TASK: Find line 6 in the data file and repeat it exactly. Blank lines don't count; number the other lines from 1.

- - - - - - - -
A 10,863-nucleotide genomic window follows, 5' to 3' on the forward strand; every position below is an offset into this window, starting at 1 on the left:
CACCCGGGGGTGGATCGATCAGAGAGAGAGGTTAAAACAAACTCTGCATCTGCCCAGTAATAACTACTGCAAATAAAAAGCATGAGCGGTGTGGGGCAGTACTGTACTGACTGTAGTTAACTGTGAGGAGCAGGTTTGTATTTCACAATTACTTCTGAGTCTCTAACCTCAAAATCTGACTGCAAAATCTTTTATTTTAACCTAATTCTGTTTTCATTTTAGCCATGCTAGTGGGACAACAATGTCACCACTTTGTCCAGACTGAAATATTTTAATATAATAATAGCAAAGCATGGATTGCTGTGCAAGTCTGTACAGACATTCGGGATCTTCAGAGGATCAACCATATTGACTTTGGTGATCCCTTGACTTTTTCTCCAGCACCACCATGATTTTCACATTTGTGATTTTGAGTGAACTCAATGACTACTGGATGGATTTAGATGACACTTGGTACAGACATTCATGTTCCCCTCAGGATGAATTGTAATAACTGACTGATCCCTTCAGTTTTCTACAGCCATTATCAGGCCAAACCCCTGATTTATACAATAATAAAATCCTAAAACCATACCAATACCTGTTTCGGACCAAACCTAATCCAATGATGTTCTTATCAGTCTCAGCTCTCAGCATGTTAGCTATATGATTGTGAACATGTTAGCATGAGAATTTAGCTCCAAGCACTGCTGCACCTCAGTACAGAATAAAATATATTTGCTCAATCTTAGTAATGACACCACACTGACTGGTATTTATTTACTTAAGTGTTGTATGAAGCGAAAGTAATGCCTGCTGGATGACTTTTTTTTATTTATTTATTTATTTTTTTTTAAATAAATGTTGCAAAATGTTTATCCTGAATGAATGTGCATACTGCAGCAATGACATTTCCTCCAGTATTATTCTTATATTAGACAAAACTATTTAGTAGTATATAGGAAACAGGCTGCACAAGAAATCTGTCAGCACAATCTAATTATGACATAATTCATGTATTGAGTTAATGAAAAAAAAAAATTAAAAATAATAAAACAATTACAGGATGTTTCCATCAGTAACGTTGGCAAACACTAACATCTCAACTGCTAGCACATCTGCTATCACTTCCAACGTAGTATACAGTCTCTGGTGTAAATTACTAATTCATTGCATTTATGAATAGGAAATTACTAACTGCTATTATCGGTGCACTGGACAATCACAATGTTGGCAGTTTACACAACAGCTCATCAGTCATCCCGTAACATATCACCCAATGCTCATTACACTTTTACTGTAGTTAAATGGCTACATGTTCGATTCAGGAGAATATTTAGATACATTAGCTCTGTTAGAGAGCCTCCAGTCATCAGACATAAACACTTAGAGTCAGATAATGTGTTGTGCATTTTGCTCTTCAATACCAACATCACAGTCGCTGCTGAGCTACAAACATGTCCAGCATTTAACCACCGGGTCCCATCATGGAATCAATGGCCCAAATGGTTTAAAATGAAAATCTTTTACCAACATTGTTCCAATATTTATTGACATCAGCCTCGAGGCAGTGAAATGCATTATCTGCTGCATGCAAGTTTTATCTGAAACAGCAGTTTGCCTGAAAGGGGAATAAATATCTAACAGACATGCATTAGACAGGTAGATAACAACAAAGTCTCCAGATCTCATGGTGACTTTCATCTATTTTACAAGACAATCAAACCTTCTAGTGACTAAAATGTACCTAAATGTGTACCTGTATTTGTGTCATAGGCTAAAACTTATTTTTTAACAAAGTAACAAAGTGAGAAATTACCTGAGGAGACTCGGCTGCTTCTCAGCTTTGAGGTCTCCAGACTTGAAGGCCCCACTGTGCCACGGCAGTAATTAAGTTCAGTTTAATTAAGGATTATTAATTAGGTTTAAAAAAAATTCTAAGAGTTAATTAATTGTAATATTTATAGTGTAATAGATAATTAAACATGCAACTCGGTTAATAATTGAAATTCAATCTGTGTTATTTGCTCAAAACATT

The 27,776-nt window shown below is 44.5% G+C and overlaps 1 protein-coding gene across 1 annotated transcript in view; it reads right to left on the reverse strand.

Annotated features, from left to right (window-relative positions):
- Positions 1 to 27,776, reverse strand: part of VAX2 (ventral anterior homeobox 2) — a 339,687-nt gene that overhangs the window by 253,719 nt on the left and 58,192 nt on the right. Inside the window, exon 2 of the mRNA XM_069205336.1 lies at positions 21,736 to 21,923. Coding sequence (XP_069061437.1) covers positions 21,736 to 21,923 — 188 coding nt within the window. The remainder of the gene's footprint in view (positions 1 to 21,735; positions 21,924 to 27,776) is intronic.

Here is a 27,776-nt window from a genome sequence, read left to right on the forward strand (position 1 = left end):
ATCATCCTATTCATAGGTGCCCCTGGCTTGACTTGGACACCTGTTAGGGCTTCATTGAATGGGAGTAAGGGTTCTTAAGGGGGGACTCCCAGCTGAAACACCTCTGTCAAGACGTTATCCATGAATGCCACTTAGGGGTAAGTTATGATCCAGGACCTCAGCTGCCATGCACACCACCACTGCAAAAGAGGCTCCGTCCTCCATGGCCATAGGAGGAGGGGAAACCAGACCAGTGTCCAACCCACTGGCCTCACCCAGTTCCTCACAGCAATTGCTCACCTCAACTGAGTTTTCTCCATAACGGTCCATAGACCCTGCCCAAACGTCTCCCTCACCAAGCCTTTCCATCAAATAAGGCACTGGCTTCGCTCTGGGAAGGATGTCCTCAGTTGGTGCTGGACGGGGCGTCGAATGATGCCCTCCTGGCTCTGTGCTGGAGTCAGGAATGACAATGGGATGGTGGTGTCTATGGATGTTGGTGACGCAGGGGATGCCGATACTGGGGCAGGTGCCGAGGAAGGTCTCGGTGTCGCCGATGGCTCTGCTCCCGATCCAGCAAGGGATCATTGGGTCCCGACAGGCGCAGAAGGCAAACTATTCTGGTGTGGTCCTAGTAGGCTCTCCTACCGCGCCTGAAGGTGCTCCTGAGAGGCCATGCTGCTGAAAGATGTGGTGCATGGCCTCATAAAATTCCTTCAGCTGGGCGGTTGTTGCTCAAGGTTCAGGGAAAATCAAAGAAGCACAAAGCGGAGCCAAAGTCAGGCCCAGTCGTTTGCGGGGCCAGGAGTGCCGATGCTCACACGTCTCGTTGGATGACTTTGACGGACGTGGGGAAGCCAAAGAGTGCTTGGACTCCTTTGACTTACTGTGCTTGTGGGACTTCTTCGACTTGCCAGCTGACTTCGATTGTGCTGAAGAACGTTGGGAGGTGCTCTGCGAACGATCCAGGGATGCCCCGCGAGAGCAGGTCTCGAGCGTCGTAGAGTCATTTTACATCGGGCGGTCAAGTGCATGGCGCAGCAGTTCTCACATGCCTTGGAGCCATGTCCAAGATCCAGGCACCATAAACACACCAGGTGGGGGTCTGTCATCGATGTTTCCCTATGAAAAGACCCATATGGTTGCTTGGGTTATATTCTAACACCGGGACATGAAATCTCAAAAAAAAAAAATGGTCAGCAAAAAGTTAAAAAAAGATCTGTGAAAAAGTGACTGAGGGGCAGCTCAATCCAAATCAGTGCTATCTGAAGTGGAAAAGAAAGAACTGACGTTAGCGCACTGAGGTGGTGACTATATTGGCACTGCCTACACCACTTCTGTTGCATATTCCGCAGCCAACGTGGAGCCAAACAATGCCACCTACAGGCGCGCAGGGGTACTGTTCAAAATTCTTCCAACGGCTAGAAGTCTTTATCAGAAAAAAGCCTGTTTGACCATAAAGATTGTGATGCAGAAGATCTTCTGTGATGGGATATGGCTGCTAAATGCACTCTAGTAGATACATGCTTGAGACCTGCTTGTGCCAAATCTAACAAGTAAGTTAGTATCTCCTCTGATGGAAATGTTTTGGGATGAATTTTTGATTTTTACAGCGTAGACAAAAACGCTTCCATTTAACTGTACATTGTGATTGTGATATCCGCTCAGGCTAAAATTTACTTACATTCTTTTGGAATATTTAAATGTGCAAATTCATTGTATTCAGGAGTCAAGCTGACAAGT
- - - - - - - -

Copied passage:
Here is a 27,776-nt window from a genome sequence, read left to right on the forward strand (position 1 = left end):